Textual Rules

“Rules” are used for automating processes: Each rule can be triggered, which invokes a script that performs any kinds of tasks, e.g. turn on lights by modifying your items, do mathematical calculations, start timers etcetera.

openHAB has a highly integrated, lightweight but yet powerful rule engine included. On this page you will learn how to leverage its functionality to do real home automation.

Defining Rules

File Location

Rules are placed in the folder ${openhab.home}/conf/rules. The demo setup already comes with a demo file called demo.rules, which has a couple of examples that can be a good starting point.

A rule file can contain multiple rules. All rules of a file share a common execution context, i.e. they can access and exchange variables with each other. It therefore makes sense to have different rule files for different use-cases or categories.

IDE Support

The Eclipse SmartHome Designer offers support for rules building. It includes syntax checks and coloring, validation with error markers, content assist (Ctrl+Space) incl. templates etc. This makes the creation of rules very easy!

Bugs: Please note that there are a couple of open bugs related to the SmartHome Designer. These result in error markers in the Designer, while the rules are executed nicely by the runtime.

The Syntax

Note: The rule syntax is based on Xbase and as a result it is sharing many details with Xtend, which is built on top of Xbase as well. As a result, we will often point to the Xtend documentation for details.

A rule file is a text file with the following structure:

  • Imports
  • Variable Declarations
  • Rules

The Imports section contains import statement just like in Java. As in Java, they make the imported types available without having to use the fully qualified name for them. For further details, please see the Xtend documentation for imports.


import java.net.URI

A few default imports are already done, so classes from these packages do not need to be explicitly imported:


The Variable Declarations section can be used to declare variables that should be accessible to all rules in this file. You can declare variables with or without initial values and modifiable or read-only. For further details, please see the Xtend documentation for variable declarations.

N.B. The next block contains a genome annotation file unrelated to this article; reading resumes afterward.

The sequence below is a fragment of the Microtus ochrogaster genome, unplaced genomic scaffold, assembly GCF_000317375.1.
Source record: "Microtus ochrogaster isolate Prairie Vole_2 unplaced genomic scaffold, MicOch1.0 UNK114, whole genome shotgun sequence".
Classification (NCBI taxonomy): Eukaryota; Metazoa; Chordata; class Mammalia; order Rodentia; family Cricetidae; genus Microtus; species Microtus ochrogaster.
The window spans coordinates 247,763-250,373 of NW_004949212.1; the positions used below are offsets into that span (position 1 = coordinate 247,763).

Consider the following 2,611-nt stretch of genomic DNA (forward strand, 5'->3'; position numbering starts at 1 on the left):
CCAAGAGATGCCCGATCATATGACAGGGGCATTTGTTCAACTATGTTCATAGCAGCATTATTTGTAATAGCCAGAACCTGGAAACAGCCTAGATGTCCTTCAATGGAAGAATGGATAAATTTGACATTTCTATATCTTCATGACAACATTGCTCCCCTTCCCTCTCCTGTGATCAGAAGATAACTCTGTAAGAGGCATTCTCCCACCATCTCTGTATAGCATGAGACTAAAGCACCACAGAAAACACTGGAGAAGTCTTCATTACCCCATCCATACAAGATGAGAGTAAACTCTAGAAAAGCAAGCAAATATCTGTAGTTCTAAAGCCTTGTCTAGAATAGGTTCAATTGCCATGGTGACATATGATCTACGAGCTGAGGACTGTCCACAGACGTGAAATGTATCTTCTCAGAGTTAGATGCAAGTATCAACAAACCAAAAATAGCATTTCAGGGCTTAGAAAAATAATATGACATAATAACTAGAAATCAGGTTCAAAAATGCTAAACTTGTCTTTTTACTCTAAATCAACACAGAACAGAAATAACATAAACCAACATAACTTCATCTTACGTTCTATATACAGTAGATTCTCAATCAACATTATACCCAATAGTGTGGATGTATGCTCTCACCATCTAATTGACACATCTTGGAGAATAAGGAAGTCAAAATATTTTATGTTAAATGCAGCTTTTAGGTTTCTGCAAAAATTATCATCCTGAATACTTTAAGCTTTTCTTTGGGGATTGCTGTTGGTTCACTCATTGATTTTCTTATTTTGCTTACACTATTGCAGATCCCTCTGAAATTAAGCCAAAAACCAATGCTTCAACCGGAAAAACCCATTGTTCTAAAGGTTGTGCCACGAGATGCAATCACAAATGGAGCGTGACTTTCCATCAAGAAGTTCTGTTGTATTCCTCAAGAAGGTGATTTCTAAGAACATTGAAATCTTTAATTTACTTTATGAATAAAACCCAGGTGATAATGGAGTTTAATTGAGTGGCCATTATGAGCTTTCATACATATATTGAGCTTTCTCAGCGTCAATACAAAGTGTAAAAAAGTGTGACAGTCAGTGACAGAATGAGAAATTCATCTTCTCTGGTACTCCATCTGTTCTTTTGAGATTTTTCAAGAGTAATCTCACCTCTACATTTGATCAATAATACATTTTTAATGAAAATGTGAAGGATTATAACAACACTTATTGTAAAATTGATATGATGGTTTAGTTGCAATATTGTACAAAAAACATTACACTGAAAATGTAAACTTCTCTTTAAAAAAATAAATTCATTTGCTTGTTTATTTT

// a variable with an initial value. Note that the variable type is automatically inferred
var counter = 0

// a read-only value, again the type is automatically inferred
val msg = "This is a message"

// an uninitialized variable where we have to provide the type (as it cannot be inferred from an initial value)
var Number x

The Rules section contains a list of rules. Each rule has the following syntax:

rule "rule name"

A rule can have any number of trigger conditions, but must at least have one. The SCRIPT_BLOCK contains the code that should be executed, when a trigger condition is met, see the script section for details on its syntax.

Rule Triggers

Before a rule starts working, it has to be triggered.

There are different categories of rule triggers:

  • Item(-Event)-based triggers: They react on events on the openHAB event bus, i.e. commands and status updates for items
  • Time-based triggers: They react at special times, e.g. at midnight, every hour, etc.
  • System-based triggers: They react on certain system statuses.

Here are the details for each category:

Event-based Triggers

You can listen to commands for a specific item, on status updates or on status changes (an update might leave the status unchanged). You can decide whether you want to catch only a specific command/status or any. Here is the syntax for all these cases (parts in square brackets are optional):

Item <item> received command [<command>]
Item <item> received update [<state>]
Item <item> changed [from <state>] [to <state>]

A simplistic explanation of the differences between command and update can be found in the article about openHAB core actions.

Time-based Triggers

You can either use some pre-defined expressions for timers or use a cron expression instead:

Time is midnight
Time is noon
Time cron "<cron expression>"

A cron expression takes the form of six or optionally seven fields:

  1. Seconds
  2. Minutes
  3. Hours
  4. Day-of-Month
  5. Month
  6. Day-of-Week
  7. Year (optional field)

for more information see the Quartz documentation.

You may also use CronMaker or the generator at FreeFormatter.com to generate cron expressions.

System-based Triggers

Two system-based triggers are provided as described in the table below:

Trigger Description
System started System started is triggered upon openHAB startup, after the rule file containing the System started trigger is modified, or after item(s) related to that rule file are modified in a .items file.
System shuts down Rules using the ‘System shuts down’ trigger execute when openHAB shuts down.

You may wish to use the ‘System started’ trigger to initialize values at startup if they are not already set.


rule "Speedtest init"
    System started
    createTimer(now.plusSeconds(30)) [|
        if (Speedtest_Summary.state == NULL || Speedtest_Summary.state == "") Speedtest_Summary.postUpdate("unknown")


The expression language used within scripts is the same that is used in the Xtend language - see the documentation of expressions on the Xtend homepage.

The syntax is very similar to Java, but has many nice features that allows writing concise code. It is especially powerful in handling collections. What makes it a good match for openHAB from a technical perspective is the fact that there is no need to compile the scripts as they can be interpreted at runtime.

To be able to do something useful with the scripts, openHAB provides access to

  • all defined items, so that you can easily access them by their name
  • all enumerated states/commands, e.g. ON, OFF, DOWN, INCREASE etc.
  • all standard actions to make something happen

Combining these features, you can easily write code like: